Chronic heartburn or GERD is usually caused by the weakening of a valve above the stomach, allowing acids to reflux up into the esophagus. Laparoscopic surgery actually addresses the malfunctioning valve, “fixing” chronic heartburn in most cases. In this procedure, a surgeon wraps part of the stomach around the lower esophageal sphincter, which improves the performance of the sphincter preventing the reflux of acids from the stomach into the esophagus and eliminating heartburn.
A laparoscopic procedure is a less invasive alternative to traditional (open) surgery, as much smaller incisions are made to accommodate small tubes called “trocars.” The trocars create a passageway for special surgical instruments and a laparoscope — a fiberoptic instrument used to examine and transmit images from within the body to a video monitor, allowing the surgeon to see the operative area. Since the incisions are small (only about the size of a dime), scarring tends to be greatly reduced. Additionally, patients who are appropriate candidates for a laparoscopic procedure usually experience shorter hospital stays. Although surgery for chronic heartburn is often done laparoscopically, a surgeon may still recommend open surgery as the best procedure to improve the patient’s condition.
A comparison of laparoscopic GERD surgery vs open surgery:
- 4-6 dime-sized incisions
- Hospital stay of 2-3 days
- Recovery period of 7-13 days
- Singular 7″ incision
- Hospital stay of 9 days
- Recovery period of 28 days
Studies show that over 90% of patients are symptom-free after a laparoscopic surgical procedure to correct gastroesophageal reflux disease. Of those patients studied, the quality-of-life assessment has been the most dramatically improved outcome variable.
Keep in mind that laparoscopic surgery is typically only an option for selected patients with severe chronic heartburn that still disrupts their lives, despite lifestyle modifications and appropriate medication, and shouldn’t be considered until all other measures have been tried. Other heartburn sufferers who may benefit from laparoscopic surgery include younger patients (50 years or younger) facing a lifetime of medications, patients who find medications a financial burden, patients who are noncompliant with their drug regimen, and patients who prefer a single intervention to long-term therapy. Diagnostic testing is critical for all patients to document the disease and determine whether surgery is an appropriate option.**
Before surgery, a diagnostic evaluation must be made to ensure that gastroesophageal reflux is the underlying cause of the patient’s symptoms. This is usually done with 24-hour esophageal pH monitoring, endoscopy, and/or a manometry test.
If you have tried over-the-counter or prescription-strength medication without relief, see your doctor or gastroenterologist. Only your doctor can best determine whether you are a candidate for a laparoscopic surgical procedure to fix gastroesophageal reflux. If they confirm you may benefit from the procedure, you will then be referred to a surgeon. Your local medical center also can help you find a surgeon skilled in the laparoscopic procedure.
What Are the Side Effects of Laparoscopic GERD Surgery?
As with any surgery, there are risks associated with anesthesia, medication, bleeding, and infection. If complications occur during the operation, your doctor may choose to perform open surgery instead. Side effects more specific to laparoscopic GERD surgery may include:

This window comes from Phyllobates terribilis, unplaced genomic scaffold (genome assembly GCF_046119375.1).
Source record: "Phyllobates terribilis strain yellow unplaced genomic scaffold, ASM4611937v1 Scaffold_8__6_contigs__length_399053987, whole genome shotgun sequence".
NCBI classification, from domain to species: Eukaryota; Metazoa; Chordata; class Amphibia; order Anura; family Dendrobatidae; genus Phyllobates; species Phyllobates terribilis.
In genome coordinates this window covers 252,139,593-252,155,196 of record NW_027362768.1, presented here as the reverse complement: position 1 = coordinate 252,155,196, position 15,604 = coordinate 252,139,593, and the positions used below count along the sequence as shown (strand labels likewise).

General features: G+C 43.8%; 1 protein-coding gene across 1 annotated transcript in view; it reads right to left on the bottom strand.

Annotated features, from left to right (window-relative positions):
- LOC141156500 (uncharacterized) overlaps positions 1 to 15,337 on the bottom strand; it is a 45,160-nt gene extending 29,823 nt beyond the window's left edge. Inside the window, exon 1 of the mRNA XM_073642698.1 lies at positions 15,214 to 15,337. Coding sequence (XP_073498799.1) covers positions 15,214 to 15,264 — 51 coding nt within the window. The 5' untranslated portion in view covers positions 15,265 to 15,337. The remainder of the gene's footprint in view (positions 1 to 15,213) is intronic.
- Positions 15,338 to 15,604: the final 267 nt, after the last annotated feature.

- Inability to eat a full meal
- Feeling full after only a small amount of food
- Difficulty swallowing
- Gas and bloating
- Burping or belching
- Vomiting, nausea, and/or diarrhea
Generally, side effects should subside within about four weeks following the procedure. When compared with pre-surgical symptoms, *97% of the patients surveyed reported overall satisfaction with the decision to undergo surgery for GERD.
It is important to note, the proper approach to surgery for gastroesophageal reflux (GERD) requires four careful considerations:
- Documentation of reflux as the cause of the patient’s symptoms
- Understanding the underlying cause
- Identification of those patients who should have the procedure
- The meticulous performance of the appropriate anti-reflux procedure
*Attention to these considerations will result in successful anti-reflux surgery in over 90% of all patients.
Questions to Ask Your Doctor
The best way to understand your medical options is to ask a professional. Below are questions that may serve as a helpful guide when speaking to your physician or surgeon.
Questions to ask your physician:
- Could surgery be the answer for me? Why?
- What are my alternatives?
- Can you recommend a surgeon who performs the videoscopic or laparoscopic procedure?
- If surgery is for me, what are the next steps?
If videoscopic or laparoscopic surgery is right for you, your doctor may refer you to a surgeon who can better address your concerns. These additional questions may help.
Questions to ask your surgeon:
- Are you board certified?
- How many times have you performed this procedure?
- What have the outcomes been?
- What are the complications and/or side effects?
- What should I do to prepare for the surgery?
- What can I expect following surgery?
- Can you give me the name of one of your patients who has had the procedure so I can talk to him/her?
Learn More About GERD
For more information about GERD relief, or to find out if surgery is a recommended option for your condition, please contact us to schedule a consultation.
Medical Resources for GERD
**Castell DO, Brunton SA, Earnest DL, et al. GERD: management algorithms for the primary care physician and the specialist. Practical Gastroenterology. 1998;22(4):18-46.